June 27 to August 5, 2010
Koffler Gallery Off-Site
Mon Ton Window Gallery, 402 College Street
Curator: Mona Filip
Through her mixed media installations, Toronto artist Panya Clark Espinal questions notions of authenticity, appropriation, reproduction, collection, and display. She investigates the nature of representation as practiced and engaged through the institutions of culture-making. A masterful creator of experiences, Clark Espinal’s evocative re-invigoration of already existent images brings fresh perspectives and renewed intimacy to the act of looking.
Before the closure of the old Koffler building, Clark Espinal removed a section of the wood-and-glass display case that had lined the lobby of the Gallery. With Vagabond Vitrine, she transforms this uprooted institutional vestige into a temporary sculpture. The installation converges with the fixed architecture of a former storefront on College Street, now an artist studio and window gallery.
Reflecting on the current nomadic circumstances of the Gallery, the displaced structure of Vagabond Vitrine splices with the storefront window and its re-imagined contents, in a nostalgic search to recover purpose. Inside, fragmented traces of a natural history diorama infuse the Vitrine with the uncanny qualities of a lost Cabinet of Curiosities. Emulating old-fashioned museum displays, the migrant structure alludes to the history of cultural representations of nature and to outdated modes of presentation that still capture public affection with an aura of fantasy, idealism and romance.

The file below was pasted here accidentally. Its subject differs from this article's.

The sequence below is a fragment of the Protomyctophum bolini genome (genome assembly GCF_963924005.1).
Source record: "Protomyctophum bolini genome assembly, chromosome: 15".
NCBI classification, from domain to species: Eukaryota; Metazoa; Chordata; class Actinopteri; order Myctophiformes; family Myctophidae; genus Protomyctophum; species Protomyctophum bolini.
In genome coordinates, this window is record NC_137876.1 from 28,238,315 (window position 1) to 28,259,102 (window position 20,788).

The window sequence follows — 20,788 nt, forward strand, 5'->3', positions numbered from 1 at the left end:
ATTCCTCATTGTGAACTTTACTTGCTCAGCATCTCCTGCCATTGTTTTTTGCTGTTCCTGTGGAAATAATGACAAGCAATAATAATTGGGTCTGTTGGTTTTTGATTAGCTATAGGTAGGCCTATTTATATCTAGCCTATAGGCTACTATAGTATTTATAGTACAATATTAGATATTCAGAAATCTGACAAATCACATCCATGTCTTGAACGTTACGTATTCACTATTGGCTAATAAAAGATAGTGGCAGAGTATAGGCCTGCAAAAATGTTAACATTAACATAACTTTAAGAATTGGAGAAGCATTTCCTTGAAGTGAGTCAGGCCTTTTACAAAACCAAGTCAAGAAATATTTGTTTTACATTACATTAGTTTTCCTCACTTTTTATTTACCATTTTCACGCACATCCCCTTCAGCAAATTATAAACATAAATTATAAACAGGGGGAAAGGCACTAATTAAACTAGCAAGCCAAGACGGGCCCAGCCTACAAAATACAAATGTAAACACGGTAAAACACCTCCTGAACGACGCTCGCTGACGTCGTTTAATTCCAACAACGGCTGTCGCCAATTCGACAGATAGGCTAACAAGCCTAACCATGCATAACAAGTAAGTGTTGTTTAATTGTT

Visible at any time, Vagabond Vitrine insinuates itself in the city landscape and offers passers-by an extraordinary moment in the midst of daily rush or in the mystery of the night, bringing art to the everyday. While evoking the constant transformation of the urban setting, the installation reflects on the unsettled connection between culture and nature, and on the pervasive power of the museum to equally educate and manipulate, enchant and ensnare.